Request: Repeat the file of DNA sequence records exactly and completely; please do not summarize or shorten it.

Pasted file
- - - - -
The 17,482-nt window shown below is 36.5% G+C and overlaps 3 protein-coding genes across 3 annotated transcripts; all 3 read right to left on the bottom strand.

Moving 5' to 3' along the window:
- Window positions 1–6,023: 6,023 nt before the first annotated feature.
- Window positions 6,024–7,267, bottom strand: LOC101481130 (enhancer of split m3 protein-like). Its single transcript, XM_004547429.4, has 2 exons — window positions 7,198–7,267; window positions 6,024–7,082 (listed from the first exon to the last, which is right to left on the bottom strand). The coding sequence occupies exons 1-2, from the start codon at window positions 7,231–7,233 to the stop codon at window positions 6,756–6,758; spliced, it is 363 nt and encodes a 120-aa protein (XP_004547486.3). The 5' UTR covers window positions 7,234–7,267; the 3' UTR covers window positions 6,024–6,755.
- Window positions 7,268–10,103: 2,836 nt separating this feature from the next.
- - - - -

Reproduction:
The 17,482-nt window shown below is 36.5% G+C and overlaps 3 protein-coding genes across 3 annotated transcripts; all 3 read right to left on the bottom strand.

Moving 5' to 3' along the window:
- Window positions 1–6,023: 6,023 nt before the first annotated feature.
- Window positions 6,024–7,267, bottom strand: LOC101481130 (enhancer of split m3 protein-like). Its single transcript, XM_004547429.4, has 2 exons — window positions 7,198–7,267; window positions 6,024–7,082 (listed from the first exon to the last, which is right to left on the bottom strand). The coding sequence occupies exons 1-2, from the start codon at window positions 7,231–7,233 to the stop codon at window positions 6,756–6,758; spliced, it is 363 nt and encodes a 120-aa protein (XP_004547486.3). The 5' UTR covers window positions 7,234–7,267; the 3' UTR covers window positions 6,024–6,755.
- Window positions 7,268–10,103: 2,836 nt separating this feature from the next.